, act, itemized and duly verified, for their action as provided by law.” The plaintiffs, having claims of the character here designated, presented them to the board, who refused to allow the same because not presented within thirty days after the passage of the act. A writ of mandamus is now asked to determine the question,
Corbett v. Bradley.
whether a claim not presented within the time designated can legally be allowed by the examiners.
We are of opinion that the limitation as to time is a material provision of the act, and therefore that it must be complied with. It should never be held that any specific requirement of a statute may be dispensed with, except when it is clearly manifest the legislature did not deem a compliance with it material, or unless it appears to have been prescribed simply as matter of form. It is the province of the courts to enforce the will of the legislature, as expressed in the statutes. If it is evident from the ordinary grammatical construction of the words used, that it intended a right should be enjoyed only upon some specified conditions, there is no power, in the courts or elsewhere, to dispense with the condition imposed, or to hold that a thing which it deemed essential to be done at one time, may nevertheless be done at another. When any requirement of statute is held to be directory, and therefore not material to be followed, it is upon the assumption that the legislature itself so considered it, and did not intend to make the right conferred dependent upon a compliance with the form prescribed for securing it. It is upon this principle that the courts often hold the time designated in a statute, where a thing is to be done, to be directory. No court, certainly, has the right to hold any requirement of a law unnecessary to be complied with, unless it be manifest the legislature did not intend to impose the consequence which would naturally follow from a non-compliance, or which would result from holding the requirement mandatory, or indispensable. If it be clear that no penalty was intended to be imposed for a non-compliance, then, as a matter of course, it is but carrying out the will of the legislature to declare the statute in that respect to be simply directory. But if there be anything to indicate the contrary, a full compliance with it must be enforced.
There is no evidence here that the legislature did not intend to require a strict compliance with all the conditions of the section in question. But, on the other hand, in making a distinction between the claims provided for by it and ordinary demands against the state, requiring them to be presented to the board within a designated time, the only natural presumption is that the limitation as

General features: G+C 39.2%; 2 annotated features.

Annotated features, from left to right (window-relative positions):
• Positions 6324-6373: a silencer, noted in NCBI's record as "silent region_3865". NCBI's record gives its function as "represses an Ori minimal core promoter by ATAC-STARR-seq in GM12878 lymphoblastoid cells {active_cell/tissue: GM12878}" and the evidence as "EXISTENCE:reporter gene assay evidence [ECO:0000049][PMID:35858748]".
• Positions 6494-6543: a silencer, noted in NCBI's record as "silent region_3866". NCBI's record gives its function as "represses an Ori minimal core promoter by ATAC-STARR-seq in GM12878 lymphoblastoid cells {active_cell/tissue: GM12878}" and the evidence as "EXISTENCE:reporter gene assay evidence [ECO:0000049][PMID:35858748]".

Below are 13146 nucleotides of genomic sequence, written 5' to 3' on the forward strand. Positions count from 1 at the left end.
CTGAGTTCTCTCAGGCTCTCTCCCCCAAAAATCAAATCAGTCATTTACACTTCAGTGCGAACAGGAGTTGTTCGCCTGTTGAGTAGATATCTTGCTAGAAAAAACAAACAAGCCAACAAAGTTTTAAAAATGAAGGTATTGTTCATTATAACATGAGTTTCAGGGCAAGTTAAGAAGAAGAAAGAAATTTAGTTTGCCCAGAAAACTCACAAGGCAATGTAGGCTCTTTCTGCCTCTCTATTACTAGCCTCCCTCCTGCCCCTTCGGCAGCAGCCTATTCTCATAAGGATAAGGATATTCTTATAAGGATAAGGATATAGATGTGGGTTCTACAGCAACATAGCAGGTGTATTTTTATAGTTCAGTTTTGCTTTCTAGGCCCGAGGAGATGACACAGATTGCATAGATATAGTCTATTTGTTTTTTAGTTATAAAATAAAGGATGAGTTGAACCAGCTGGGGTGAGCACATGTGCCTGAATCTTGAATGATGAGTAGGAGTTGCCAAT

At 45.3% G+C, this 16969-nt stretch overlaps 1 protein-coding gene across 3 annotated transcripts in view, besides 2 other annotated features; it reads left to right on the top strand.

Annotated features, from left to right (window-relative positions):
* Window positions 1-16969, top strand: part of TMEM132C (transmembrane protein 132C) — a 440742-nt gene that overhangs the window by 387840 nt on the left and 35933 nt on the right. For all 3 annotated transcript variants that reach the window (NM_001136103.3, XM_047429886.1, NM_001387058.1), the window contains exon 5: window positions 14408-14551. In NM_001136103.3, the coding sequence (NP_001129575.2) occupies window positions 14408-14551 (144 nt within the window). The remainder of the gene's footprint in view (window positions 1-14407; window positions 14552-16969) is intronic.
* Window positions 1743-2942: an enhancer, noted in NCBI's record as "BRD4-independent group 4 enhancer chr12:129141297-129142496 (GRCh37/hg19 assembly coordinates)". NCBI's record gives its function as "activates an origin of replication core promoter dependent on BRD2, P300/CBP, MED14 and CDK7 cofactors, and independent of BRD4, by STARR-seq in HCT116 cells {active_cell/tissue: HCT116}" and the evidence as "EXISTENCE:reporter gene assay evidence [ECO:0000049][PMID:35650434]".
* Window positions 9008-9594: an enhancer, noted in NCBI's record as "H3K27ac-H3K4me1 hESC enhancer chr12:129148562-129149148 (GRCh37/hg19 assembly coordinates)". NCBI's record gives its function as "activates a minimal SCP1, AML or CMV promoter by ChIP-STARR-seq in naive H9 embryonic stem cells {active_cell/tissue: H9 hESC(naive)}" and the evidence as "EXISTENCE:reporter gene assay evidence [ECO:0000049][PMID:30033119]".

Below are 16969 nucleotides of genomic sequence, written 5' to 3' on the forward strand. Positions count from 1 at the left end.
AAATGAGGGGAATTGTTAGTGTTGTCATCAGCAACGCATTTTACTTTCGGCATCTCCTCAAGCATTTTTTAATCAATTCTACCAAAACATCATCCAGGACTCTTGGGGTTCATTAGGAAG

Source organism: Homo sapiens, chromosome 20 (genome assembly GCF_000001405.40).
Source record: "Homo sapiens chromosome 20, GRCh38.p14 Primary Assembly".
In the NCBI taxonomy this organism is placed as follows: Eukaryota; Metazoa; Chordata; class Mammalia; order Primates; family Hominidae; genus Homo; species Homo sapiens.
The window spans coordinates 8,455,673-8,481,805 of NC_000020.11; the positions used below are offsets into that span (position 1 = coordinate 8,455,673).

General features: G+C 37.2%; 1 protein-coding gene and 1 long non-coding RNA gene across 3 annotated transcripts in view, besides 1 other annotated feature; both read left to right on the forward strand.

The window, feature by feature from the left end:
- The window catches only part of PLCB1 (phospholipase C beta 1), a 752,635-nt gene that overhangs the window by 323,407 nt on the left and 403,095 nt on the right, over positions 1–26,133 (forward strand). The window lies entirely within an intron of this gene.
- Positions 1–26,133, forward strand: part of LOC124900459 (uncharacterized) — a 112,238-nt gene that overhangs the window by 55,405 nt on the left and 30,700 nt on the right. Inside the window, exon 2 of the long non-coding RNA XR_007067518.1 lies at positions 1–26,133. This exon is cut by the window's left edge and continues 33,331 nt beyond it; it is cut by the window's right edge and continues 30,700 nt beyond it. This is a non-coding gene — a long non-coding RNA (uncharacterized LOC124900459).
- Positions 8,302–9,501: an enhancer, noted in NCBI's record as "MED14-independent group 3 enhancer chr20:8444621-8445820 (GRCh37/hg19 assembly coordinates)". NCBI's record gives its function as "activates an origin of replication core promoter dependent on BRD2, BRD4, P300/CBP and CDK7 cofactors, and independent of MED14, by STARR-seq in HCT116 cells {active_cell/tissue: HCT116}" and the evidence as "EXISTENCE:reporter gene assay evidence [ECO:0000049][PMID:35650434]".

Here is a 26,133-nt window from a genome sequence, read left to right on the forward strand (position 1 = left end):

Wood v. Olney.
to time was imposed with some purpose, and was deemed material and necessary to be followed. If the time were not thought essential, why not place these claims on the same footing as others, by simply providing that they might be presented to the board of examiners for its action, as is done in the case of other demands, with no specified limitation ? Again, the assumption by the state of these claims, which were held against Peter Cavanaugh, and which were legal demands against him only, was entirely gratuitous. Without the act in question, the board of examiners would have had no authority or right to allow or act upon them, and it is only authorized to act upon or allow such claims as were presented within thirty days from the passage of the act. Whence the authority, then, to act on such as were not so presented ? The board's authority in this respect is limited to the consideration of such demands as were presented within the time; hence, it has no more right to allow such as were not so presented, than it would to allow them if the act in question had never been passed. The jurisdiction, so to speak, of the board, is confined to the consideration of claims of a designated character; and those which do not come within the class named, whether in respect to the time when presented, or in any other respect, are not such as the act has provided for, and are therefore beyond its power or control. The presentation within the thirty days is clearly a condition upon which the authority of the board to